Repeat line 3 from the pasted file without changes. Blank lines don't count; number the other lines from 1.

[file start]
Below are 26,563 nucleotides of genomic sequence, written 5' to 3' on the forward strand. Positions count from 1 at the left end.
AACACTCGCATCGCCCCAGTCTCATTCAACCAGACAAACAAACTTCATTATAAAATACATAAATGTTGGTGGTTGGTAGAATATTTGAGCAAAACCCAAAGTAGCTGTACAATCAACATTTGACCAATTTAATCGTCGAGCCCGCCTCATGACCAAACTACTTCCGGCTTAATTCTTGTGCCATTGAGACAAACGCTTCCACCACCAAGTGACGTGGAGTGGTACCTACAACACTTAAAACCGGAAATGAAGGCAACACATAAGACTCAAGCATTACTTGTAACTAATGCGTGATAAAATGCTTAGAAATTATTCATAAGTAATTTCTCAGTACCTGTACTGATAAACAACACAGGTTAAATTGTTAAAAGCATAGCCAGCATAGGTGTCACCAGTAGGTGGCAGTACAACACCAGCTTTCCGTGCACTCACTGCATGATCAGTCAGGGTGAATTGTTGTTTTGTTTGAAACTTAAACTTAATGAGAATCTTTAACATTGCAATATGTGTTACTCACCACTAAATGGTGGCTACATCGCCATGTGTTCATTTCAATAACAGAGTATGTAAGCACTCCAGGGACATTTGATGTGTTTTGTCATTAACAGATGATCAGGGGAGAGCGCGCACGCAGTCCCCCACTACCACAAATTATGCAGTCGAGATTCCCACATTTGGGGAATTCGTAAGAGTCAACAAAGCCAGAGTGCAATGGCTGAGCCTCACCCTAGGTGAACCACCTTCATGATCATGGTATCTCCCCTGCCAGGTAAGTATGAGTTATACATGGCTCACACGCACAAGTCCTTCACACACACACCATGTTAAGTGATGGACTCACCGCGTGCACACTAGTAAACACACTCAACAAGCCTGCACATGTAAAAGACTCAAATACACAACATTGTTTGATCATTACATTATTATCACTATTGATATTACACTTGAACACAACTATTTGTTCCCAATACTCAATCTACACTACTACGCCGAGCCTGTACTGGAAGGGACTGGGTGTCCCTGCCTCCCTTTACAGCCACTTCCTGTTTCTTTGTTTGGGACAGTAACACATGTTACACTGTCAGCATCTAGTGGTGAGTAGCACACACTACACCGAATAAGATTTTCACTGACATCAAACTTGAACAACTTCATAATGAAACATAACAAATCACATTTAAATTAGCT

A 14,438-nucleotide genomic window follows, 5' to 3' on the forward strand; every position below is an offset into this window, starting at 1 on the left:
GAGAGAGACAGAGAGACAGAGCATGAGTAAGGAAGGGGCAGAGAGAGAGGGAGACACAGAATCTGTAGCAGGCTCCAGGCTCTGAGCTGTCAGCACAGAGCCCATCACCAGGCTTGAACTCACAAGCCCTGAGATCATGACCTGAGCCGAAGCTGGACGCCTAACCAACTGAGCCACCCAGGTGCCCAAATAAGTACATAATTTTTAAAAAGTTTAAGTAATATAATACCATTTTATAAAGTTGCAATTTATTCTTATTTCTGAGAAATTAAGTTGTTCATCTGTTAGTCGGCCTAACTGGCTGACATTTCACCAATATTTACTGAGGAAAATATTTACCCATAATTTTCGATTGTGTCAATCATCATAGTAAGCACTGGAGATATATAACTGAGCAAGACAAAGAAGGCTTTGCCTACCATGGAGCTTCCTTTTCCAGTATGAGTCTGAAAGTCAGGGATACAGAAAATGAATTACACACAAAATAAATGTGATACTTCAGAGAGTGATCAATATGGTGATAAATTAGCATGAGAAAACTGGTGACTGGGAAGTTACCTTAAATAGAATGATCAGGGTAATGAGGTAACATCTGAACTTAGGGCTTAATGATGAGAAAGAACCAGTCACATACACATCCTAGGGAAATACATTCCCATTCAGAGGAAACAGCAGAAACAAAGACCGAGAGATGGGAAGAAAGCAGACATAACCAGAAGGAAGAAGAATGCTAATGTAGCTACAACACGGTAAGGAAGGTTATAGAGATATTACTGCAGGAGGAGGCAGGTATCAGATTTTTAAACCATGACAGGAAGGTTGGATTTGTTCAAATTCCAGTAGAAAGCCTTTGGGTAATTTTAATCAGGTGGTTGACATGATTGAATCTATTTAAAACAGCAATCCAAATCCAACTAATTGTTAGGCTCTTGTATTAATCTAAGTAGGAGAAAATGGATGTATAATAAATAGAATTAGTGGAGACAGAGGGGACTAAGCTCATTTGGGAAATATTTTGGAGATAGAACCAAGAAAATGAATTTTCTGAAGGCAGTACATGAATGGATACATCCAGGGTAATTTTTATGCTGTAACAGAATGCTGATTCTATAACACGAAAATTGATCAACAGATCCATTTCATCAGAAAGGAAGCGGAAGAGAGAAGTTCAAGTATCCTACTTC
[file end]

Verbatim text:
A 14,438-nucleotide genomic window follows, 5' to 3' on the forward strand; every position below is an offset into this window, starting at 1 on the left: